The B-52’s didn’t sound like anyone else at that time. There was the juxtaposing of surf guitar and cheesy Farfisa organ with the angular vocal melodies of Cindy Wilson and Kate Pierson and the talk/sing of Fred Schneider. As I said earlier, too many people assigned a “novelty band” sticker to the band due to their quirky style and that’s too bad. The rhythm section of guitarist Ricky Wilson and drummer Keith Strickland were tight and made the music so.damm.danceable.

The B-52’s – 52 Girls

And among the frolic and fun there were moments that unexpectedly hit you like during the song Dance This Mess Around when Cindy Wilson sings “why won’t you dance with me/I ain’t no Limburger”.

The B-52’s – Dance This Mess Around


In the summer of 1980 I saw the B-52’s at the old Wollman Skating Rink in Central Park as part of the summer concert series held there at the time. They were just about to release their second album, “Wild Planet”, and were playing the new songs. Private Idaho was an immediate crowd favorite but the moment that I will always remember was when they played Give Me Back My Man which I consider to be one of their best songs. The instrumental outro is still one of my favorite pieces of music and you can feel the pain in Cindy Wilson’s vocals.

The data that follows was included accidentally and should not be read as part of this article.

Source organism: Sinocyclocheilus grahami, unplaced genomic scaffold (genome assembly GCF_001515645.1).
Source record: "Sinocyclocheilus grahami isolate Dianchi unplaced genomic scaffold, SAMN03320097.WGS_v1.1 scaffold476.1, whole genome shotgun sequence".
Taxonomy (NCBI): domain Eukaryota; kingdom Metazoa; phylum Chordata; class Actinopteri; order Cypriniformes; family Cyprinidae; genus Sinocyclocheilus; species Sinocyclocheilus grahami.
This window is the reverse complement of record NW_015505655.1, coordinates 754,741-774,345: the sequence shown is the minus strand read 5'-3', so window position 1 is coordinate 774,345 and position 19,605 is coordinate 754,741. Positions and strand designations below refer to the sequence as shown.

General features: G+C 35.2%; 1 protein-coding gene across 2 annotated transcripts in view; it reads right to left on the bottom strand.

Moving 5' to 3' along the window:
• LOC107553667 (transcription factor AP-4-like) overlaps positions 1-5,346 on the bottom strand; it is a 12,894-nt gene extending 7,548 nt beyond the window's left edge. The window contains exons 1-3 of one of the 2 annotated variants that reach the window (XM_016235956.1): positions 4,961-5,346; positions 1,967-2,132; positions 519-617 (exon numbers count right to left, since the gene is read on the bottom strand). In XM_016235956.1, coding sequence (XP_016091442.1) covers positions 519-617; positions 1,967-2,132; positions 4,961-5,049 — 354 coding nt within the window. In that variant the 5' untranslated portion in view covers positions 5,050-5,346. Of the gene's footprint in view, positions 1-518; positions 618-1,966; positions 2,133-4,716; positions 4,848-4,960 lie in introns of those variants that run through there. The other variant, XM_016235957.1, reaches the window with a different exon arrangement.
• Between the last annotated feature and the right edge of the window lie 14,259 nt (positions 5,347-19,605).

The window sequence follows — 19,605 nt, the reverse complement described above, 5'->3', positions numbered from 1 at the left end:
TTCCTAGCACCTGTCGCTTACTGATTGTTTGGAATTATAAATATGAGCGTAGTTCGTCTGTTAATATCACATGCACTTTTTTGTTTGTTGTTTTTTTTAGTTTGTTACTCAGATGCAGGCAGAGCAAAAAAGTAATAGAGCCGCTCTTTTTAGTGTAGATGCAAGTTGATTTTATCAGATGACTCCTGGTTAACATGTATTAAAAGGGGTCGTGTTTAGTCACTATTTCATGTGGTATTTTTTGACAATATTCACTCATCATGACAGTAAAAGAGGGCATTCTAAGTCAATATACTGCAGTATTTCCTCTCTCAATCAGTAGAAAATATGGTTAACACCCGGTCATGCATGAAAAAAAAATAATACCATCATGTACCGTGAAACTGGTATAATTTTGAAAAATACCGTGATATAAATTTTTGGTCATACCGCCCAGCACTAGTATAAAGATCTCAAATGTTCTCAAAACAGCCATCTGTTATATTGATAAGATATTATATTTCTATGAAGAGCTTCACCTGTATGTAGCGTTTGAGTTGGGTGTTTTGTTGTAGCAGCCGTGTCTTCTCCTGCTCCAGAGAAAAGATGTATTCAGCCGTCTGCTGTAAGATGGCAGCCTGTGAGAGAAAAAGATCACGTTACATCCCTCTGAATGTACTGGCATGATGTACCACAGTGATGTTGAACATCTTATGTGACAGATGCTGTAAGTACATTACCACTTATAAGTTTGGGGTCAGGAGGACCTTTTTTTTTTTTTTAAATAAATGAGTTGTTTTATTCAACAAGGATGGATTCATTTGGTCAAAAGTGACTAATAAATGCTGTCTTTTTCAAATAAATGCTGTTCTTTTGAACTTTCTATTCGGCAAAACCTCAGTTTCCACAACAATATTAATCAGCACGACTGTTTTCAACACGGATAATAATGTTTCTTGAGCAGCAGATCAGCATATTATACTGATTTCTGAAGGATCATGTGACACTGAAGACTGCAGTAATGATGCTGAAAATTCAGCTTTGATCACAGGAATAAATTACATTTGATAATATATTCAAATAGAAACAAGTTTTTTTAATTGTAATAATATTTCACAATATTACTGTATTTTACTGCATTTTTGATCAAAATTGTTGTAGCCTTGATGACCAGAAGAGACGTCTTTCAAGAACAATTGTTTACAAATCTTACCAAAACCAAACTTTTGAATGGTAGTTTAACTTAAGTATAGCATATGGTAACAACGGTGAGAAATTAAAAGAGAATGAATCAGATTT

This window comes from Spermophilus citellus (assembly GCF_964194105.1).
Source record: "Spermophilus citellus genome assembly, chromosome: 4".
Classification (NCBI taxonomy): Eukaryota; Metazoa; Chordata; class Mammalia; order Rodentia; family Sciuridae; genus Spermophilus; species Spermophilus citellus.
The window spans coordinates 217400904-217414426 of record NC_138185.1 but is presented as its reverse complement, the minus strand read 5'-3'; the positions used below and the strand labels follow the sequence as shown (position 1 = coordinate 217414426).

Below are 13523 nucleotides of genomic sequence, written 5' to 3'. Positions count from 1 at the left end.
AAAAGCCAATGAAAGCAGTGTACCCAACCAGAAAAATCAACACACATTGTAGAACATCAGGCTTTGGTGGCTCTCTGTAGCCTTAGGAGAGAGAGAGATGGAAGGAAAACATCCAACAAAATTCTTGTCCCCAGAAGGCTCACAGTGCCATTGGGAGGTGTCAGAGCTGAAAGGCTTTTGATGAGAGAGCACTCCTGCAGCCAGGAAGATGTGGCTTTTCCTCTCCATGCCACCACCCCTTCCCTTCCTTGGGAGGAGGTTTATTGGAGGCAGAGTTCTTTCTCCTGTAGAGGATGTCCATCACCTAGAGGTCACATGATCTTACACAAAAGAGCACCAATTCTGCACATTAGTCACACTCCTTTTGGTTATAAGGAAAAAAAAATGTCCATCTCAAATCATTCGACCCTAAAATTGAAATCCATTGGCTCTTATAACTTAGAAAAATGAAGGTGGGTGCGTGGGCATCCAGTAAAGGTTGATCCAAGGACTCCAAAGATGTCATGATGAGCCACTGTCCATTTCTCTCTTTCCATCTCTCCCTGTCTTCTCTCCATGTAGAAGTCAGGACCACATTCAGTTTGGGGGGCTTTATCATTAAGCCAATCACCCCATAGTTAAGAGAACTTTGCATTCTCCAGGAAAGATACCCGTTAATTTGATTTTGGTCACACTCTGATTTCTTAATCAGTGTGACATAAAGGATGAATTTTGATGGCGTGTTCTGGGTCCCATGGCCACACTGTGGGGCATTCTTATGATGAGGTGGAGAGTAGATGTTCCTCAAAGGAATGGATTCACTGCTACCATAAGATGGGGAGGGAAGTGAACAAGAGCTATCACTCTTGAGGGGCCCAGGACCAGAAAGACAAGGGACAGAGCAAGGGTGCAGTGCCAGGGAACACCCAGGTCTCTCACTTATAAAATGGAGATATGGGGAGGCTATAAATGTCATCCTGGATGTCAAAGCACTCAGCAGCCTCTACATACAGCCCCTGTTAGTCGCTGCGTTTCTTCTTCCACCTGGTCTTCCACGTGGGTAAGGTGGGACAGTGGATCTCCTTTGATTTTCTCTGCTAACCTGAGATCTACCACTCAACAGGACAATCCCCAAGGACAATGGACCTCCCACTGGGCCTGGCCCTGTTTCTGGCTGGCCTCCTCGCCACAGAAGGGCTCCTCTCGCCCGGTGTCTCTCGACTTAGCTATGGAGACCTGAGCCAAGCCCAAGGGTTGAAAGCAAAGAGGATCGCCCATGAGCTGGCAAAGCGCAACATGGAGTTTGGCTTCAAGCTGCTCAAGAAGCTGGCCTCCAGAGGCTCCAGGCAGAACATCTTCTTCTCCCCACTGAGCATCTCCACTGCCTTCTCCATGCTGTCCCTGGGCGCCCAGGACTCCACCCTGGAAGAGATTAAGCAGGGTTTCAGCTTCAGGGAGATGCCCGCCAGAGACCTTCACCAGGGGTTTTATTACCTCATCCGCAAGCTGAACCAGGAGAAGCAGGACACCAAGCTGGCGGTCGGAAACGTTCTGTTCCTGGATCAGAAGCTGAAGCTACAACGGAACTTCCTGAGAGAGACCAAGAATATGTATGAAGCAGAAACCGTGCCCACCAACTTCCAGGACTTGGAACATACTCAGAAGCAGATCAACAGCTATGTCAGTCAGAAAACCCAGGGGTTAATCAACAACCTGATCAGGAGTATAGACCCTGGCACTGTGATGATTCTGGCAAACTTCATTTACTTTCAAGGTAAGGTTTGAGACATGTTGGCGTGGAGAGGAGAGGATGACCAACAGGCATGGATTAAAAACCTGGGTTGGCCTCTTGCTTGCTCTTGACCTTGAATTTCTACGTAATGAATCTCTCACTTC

The B-52’s Give Me Back My Man


The B-52’s – Private Idaho


In 1981, the band started what was to be their third album with Talking Heads’ David Byrne producing. The recording sessions for the album were aborted, reportedly due to differences with Byrne over the album’s musical direction. The record company however demanded product which prompted the band to release what they salvaged from the sessions and put out the EP Mesopotamia in 1982. The vocal melodies were more angular and the instrumental tracks were more that a little reminiscent of those found on Talking Head’s Speaking In Tongues.

The B-52’s – Mesopotamia


The band “came back” in 1989 with the album Cosmic Thing which had the hit singles of Love Shack, Roam and Deadbeat Club, great songs all.

The B-52’s – Love Shack


The B-52’s – Roam


The B-52’s – Deadbeat Club


Great band. Well done.

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Posted in Classic Rock, Uncategorized

“Playing In The Band” . . : An Interactive GD Experience